This region of the Argentine Republic is located in the central-western area, land of the aborigines and the last place of the Inca empire that extended its roads to the current province of Mendoza.
It was discovered by a Spaniard, Don Francisco Villagra, in 1551, when he was transporting a group of soldiers and supplies from Cuzco. From the beginning, this area was connected to the Captaincy General of Chile and therefore it belonged to the Viceroyalty of Peru.
Many historians say that the origin of the word Cuyo comes from a word harpe (aboriginal people who inhabited the region) which meant "the inhabitants of the dunes"; although the most accepted says that it is an Inca word with which the vassals of the empire who inhabited the south were mentioned.
The Cordillera forged its destiny
The immense Andes Mountains frame it to the west and have served from the beginning as a barrier to the interests of the neighbouring countries that saw the possibility of integrating the place into the Captaincy General of Chile.
With an arid mountain and flat climate, it depended from the beginning on the rivers that provided water for irrigation. Without these rivers, life would have been impossible in this part of the planet. Those same rivers that caused contradictions so profound that they moved between great floods and virulent droughts.
The ingenuity of modern man has tried to channel and make use of these river courses since the beginning of the 20th century, achieving with great effort the current water status which is based on numerous water containment works with immense hydroelectric exploitation.
Nowhere in the country is the concept of "oases" so intensely felt as in this region of Cuyo, oases that have been converted into lands suitable for agriculture, lands that are filled with vines, olive trees and other crops that have shaped the idiosyncrasy of the area. A people that received all the Europeans who wanted to settle in their land to progress and give this land their stamp.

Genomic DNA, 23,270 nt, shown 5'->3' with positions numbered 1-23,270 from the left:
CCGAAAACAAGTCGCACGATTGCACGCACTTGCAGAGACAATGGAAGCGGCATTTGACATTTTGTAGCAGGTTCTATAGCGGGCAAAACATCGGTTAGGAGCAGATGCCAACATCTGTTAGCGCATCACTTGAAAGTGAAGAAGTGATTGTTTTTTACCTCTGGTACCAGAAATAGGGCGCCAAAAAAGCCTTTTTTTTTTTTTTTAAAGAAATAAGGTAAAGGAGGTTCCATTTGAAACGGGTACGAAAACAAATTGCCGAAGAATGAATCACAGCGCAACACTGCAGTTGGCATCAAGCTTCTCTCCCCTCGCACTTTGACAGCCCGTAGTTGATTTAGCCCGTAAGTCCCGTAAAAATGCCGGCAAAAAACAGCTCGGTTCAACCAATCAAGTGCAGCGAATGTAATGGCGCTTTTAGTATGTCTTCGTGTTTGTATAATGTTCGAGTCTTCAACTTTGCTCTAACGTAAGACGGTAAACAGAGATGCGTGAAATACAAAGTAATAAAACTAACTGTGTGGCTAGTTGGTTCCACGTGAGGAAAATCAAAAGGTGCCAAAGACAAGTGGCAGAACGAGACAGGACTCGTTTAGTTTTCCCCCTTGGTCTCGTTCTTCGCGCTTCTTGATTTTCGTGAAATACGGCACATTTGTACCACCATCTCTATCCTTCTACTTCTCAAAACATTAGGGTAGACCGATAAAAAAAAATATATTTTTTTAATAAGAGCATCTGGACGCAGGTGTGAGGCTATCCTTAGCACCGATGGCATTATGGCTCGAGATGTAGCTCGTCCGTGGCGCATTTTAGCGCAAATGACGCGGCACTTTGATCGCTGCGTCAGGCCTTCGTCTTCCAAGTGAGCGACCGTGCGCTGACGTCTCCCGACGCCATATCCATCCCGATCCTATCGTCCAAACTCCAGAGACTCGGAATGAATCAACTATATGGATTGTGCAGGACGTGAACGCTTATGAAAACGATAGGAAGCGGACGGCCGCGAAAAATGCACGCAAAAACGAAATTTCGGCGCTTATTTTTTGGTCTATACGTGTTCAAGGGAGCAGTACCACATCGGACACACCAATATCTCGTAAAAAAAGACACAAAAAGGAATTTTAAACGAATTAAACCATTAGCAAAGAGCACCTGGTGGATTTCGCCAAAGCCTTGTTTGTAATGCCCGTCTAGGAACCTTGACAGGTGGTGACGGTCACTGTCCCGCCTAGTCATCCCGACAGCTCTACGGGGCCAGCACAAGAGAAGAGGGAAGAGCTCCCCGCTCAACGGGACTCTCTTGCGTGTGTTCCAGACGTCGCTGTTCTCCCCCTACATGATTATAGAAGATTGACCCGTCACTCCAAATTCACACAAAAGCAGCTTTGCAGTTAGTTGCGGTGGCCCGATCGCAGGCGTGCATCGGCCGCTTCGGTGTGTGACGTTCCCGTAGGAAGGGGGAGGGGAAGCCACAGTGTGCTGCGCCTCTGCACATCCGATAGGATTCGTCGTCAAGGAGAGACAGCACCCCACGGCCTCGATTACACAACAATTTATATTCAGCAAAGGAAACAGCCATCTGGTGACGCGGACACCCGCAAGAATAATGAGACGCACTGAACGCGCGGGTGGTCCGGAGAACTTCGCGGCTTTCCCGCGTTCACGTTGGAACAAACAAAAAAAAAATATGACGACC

In this region, the mountain range has the maximum height of the continent, with that colossus that represents the Aconcagua Hill, which is majestic in the province of Mendoza.
The Wine Roads
Wine production was closely linked to the presence of different religious orders in the region of Cuyo. The first foundations came from Spain, and very soon they set up and became part of the landscape, linking this town with the production of wines that at the beginning were simply to cover the internal needs, but that very soon were perfected until reaching the status they have today and that brings them closer to many international markets where they are very well known.
The wine landscape has become a tourist attraction par excellence, bringing tourists closer to its traditions and winemaking, in many cases opening the doors of the most important wineries where smells and flavours are confused with the highest traditions.
A Triassic Park full of surprises
The geological past of this entire region is quite complex and is closely related to the emergence of the Andes Mountains in the Tertiary period, but it also has one of the most fabulous Triassic basins on the planet.
This park is located on the border between the provinces of San Juan and La Rioja and is generically known as the "Valley of the Moon" because of the similarity that this landscape has with the lunar relief. We can find the continuation of the same relief in the province of San Luis, where it is known as Sierras de las Quijadas.
Visited by thousands of tourists every year, it allows us to reconstruct a part of the history of the planet, to go through the most ghostly landscapes, to discover the presence of the great South American dinosaurs that inhabited this land that at some time was more humid and welcoming than at present.
Sun in summer, snow in winter
Important ski centres are scattered in the area, prepared with all the infrastructure to receive tourists who love snow and its sports.
Unsurpassed slopes, a good level of snow and the support of winter centres that offer all the services for those who dare to visit every corner.
Winter tourism, thermal tourism, historical tourism and geological tourism are some of the possibilities offered by this region, which is characterized by the warm and cordial welcome of those who are the best ambassadors: its inhabitants, in a land that overcomes difficulties and tries to tame a soil that does not give anything away.